Faint hope for Syria

2013-03-10 08:37
Sirië se landsvlag

Sirië se landsvlag

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Paris - After two years largely on the sidelines, the international community is finally showing signs of taking action on Syria's escalating conflict but analysts say it may be a case of too little too late.

Foreign efforts to stem the country's conflict have been paralysed since March 2011 protests against President Bashar al-Assad sparked a crackdown, armed uprising and eventually a full-blown civil war.

The rising tide of violence - with more than 70 000 killed and one million fleeing the country - has done little to push foreign powers to overcome deep divisions on how to tackle the crisis.

"The diplomacy has very clearly not kept up with the situation on the ground," said Salman Shaikh of the Brookings Doha Centre, describing the Western and Arab nations backing Syria's opposition as a "Coalition of the Unwilling".

But analysts saw moves since last month, including British and US decisions to supply direct aid to rebel fighters battling Assad's regime, as tentative steps towards a new international response to the crisis.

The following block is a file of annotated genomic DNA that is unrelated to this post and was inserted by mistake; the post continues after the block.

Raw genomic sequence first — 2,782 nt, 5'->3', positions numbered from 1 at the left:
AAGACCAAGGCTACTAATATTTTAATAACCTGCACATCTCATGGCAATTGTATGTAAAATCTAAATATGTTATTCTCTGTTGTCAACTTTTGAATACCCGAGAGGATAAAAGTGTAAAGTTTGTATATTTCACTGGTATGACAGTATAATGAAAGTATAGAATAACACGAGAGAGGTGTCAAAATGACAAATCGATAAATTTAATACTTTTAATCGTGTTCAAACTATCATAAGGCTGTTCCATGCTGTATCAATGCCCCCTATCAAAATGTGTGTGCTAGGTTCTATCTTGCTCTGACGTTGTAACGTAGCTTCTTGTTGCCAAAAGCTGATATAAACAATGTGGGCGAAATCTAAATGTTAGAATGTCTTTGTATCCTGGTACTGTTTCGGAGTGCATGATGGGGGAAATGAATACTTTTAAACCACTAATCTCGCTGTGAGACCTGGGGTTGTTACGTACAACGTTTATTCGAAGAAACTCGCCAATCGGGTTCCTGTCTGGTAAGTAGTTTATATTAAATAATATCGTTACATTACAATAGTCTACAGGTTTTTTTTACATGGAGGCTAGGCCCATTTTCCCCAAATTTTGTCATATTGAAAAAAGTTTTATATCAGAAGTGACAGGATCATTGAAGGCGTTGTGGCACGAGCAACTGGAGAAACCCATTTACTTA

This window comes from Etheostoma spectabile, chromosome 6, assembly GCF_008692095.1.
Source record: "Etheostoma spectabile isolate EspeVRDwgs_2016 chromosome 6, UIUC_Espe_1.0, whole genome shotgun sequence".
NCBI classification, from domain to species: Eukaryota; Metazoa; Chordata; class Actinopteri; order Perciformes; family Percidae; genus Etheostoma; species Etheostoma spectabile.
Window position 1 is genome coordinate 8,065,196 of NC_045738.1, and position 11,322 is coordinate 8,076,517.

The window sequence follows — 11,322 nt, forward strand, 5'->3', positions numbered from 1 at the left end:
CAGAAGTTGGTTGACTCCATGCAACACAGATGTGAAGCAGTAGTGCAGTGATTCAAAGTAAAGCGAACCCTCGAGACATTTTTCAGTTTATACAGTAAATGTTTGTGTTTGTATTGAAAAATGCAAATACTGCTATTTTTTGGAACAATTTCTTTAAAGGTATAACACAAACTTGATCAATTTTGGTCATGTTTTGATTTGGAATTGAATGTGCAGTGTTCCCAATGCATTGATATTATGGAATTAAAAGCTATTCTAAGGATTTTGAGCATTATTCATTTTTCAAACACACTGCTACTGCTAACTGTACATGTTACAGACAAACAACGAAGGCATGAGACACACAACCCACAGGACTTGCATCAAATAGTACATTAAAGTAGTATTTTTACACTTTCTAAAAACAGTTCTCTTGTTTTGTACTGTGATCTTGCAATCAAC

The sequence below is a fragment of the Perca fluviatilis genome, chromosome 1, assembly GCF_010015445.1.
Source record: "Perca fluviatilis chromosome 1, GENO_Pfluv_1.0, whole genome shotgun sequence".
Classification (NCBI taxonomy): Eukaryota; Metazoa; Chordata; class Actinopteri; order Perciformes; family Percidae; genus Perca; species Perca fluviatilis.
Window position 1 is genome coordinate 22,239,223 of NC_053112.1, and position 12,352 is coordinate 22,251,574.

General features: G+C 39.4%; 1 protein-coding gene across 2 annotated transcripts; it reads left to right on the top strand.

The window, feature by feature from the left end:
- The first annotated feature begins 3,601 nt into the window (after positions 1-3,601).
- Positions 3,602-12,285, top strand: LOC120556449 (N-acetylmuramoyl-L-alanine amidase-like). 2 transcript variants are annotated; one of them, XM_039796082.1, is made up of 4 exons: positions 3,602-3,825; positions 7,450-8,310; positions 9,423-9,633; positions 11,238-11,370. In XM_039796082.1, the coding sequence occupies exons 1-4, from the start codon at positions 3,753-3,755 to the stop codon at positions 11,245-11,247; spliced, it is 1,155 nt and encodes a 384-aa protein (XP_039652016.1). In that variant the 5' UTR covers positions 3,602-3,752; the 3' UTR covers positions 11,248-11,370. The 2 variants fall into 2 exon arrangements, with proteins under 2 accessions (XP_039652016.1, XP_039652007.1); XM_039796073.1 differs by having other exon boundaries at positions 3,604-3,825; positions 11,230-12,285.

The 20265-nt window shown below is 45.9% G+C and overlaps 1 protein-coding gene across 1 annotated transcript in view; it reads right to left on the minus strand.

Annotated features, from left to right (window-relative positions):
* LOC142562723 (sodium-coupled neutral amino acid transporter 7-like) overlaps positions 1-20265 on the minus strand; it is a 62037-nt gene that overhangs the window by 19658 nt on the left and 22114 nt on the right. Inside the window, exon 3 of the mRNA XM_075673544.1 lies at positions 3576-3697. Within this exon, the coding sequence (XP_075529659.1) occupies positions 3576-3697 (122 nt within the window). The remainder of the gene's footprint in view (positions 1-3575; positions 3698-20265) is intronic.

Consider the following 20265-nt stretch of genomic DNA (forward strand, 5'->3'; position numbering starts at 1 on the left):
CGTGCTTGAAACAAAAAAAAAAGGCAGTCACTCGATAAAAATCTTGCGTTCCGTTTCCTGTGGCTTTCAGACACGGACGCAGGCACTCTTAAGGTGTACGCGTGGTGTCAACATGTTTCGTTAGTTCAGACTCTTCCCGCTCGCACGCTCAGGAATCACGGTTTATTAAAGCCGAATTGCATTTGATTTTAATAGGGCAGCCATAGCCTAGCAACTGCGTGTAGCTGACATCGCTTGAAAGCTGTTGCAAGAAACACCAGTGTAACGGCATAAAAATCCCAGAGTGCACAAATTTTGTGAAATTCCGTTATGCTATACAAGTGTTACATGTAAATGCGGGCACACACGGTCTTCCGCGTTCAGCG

"Things are starting to move... I have the feeling that people are starting to wake up," said Joseph Bahout, a Middle East expert and professor at Science Po in Paris.

Less of an impasse

"We're at less of an impasse than we were six months ago," agreed Christopher Phillips, a lecturer on the Middle East at the University of London. "That sense of urgency has ratcheted up."

Phillips said US President Barack Obama's election to a second term in November has freed his administration to act in the face of Syria's worsening humanitarian crisis.

Obama's newly minted secretary of state, John Kerry, gave the first sign of a US shift last month by announcing food and medical aid to the rebels and an extra $60m million in support to the country's political opposition.

Experts said the move was hardly a game-changer, but did send an important signal.

"The direct financing and recognition of the Free Syrian Army is an evolution in American thinking," a French diplomatic source said. "They have broken through a barrier."

Britain went further on Wednesday, announcing it would send non-lethal military aid including body armour and armoured vehicles to the rebels.

"The fact remains that diplomacy is taking far too long and the prospect of an immediate breakthrough is slim," Foreign Secretary William Hague said while announcing the aid.

Read more on:    syria  |  syria conflict

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